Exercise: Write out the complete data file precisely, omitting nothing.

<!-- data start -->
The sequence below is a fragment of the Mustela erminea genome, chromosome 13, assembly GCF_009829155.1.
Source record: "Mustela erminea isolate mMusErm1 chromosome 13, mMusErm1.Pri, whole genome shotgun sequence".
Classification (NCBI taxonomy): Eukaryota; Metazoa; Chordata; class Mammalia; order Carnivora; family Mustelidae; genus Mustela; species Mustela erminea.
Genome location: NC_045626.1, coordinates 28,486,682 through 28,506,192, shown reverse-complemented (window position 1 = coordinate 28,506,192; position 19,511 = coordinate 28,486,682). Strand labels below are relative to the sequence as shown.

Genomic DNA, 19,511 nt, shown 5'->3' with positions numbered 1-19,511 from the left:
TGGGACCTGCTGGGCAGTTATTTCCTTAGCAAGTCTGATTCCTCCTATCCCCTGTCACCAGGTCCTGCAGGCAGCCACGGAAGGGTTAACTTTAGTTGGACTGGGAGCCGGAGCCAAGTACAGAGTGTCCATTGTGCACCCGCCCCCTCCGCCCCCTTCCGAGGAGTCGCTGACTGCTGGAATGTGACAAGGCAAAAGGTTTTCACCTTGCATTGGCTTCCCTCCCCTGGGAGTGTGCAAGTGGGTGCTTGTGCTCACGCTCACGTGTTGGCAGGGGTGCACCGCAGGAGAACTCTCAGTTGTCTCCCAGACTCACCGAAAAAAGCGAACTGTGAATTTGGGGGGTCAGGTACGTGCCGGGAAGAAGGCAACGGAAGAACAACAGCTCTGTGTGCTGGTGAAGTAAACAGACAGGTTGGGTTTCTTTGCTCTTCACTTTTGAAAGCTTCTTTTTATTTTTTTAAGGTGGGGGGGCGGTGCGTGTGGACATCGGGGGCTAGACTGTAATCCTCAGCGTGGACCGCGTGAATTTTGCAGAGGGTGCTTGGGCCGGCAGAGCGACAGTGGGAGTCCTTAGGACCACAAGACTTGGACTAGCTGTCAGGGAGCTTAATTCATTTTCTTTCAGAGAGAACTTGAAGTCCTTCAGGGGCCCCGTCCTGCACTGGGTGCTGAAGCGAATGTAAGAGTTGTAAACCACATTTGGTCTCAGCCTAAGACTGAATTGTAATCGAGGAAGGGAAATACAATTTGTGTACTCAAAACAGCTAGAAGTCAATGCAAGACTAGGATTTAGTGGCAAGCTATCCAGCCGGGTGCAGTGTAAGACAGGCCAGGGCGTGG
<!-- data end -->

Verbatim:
The sequence below is a fragment of the Mustela erminea genome, chromosome 13, assembly GCF_009829155.1.
Source record: "Mustela erminea isolate mMusErm1 chromosome 13, mMusErm1.Pri, whole genome shotgun sequence".
Classification (NCBI taxonomy): Eukaryota; Metazoa; Chordata; class Mammalia; order Carnivora; family Mustelidae; genus Mustela; species Mustela erminea.
Genome location: NC_045626.1, coordinates 28,486,682 through 28,506,192, shown reverse-complemented (window position 1 = coordinate 28,506,192; position 19,511 = coordinate 28,486,682). Strand labels below are relative to the sequence as shown.

Genomic DNA, 19,511 nt, shown 5'->3' with positions numbered 1-19,511 from the left:
TGGGACCTGCTGGGCAGTTATTTCCTTAGCAAGTCTGATTCCTCCTATCCCCTGTCACCAGGTCCTGCAGGCAGCCACGGAAGGGTTAACTTTAGTTGGACTGGGAGCCGGAGCCAAGTACAGAGTGTCCATTGTGCACCCGCCCCCTCCGCCCCCTTCCGAGGAGTCGCTGACTGCTGGAATGTGACAAGGCAAAAGGTTTTCACCTTGCATTGGCTTCCCTCCCCTGGGAGTGTGCAAGTGGGTGCTTGTGCTCACGCTCACGTGTTGGCAGGGGTGCACCGCAGGAGAACTCTCAGTTGTCTCCCAGACTCACCGAAAAAAGCGAACTGTGAATTTGGGGGGTCAGGTACGTGCCGGGAAGAAGGCAACGGAAGAACAACAGCTCTGTGTGCTGGTGAAGTAAACAGACAGGTTGGGTTTCTTTGCTCTTCACTTTTGAAAGCTTCTTTTTATTTTTTTAAGGTGGGGGGGCGGTGCGTGTGGACATCGGGGGCTAGACTGTAATCCTCAGCGTGGACCGCGTGAATTTTGCAGAGGGTGCTTGGGCCGGCAGAGCGACAGTGGGAGTCCTTAGGACCACAAGACTTGGACTAGCTGTCAGGGAGCTTAATTCATTTTCTTTCAGAGAGAACTTGAAGTCCTTCAGGGGCCCCGTCCTGCACTGGGTGCTGAAGCGAATGTAAGAGTTGTAAACCACATTTGGTCTCAGCCTAAGACTGAATTGTAATCGAGGAAGGGAAATACAATTTGTGTACTCAAAACAGCTAGAAGTCAATGCAAGACTAGGATTTAGTGGCAAGCTATCCAGCCGGGTGCAGTGTAAGACAGGCCAGGGCGTGG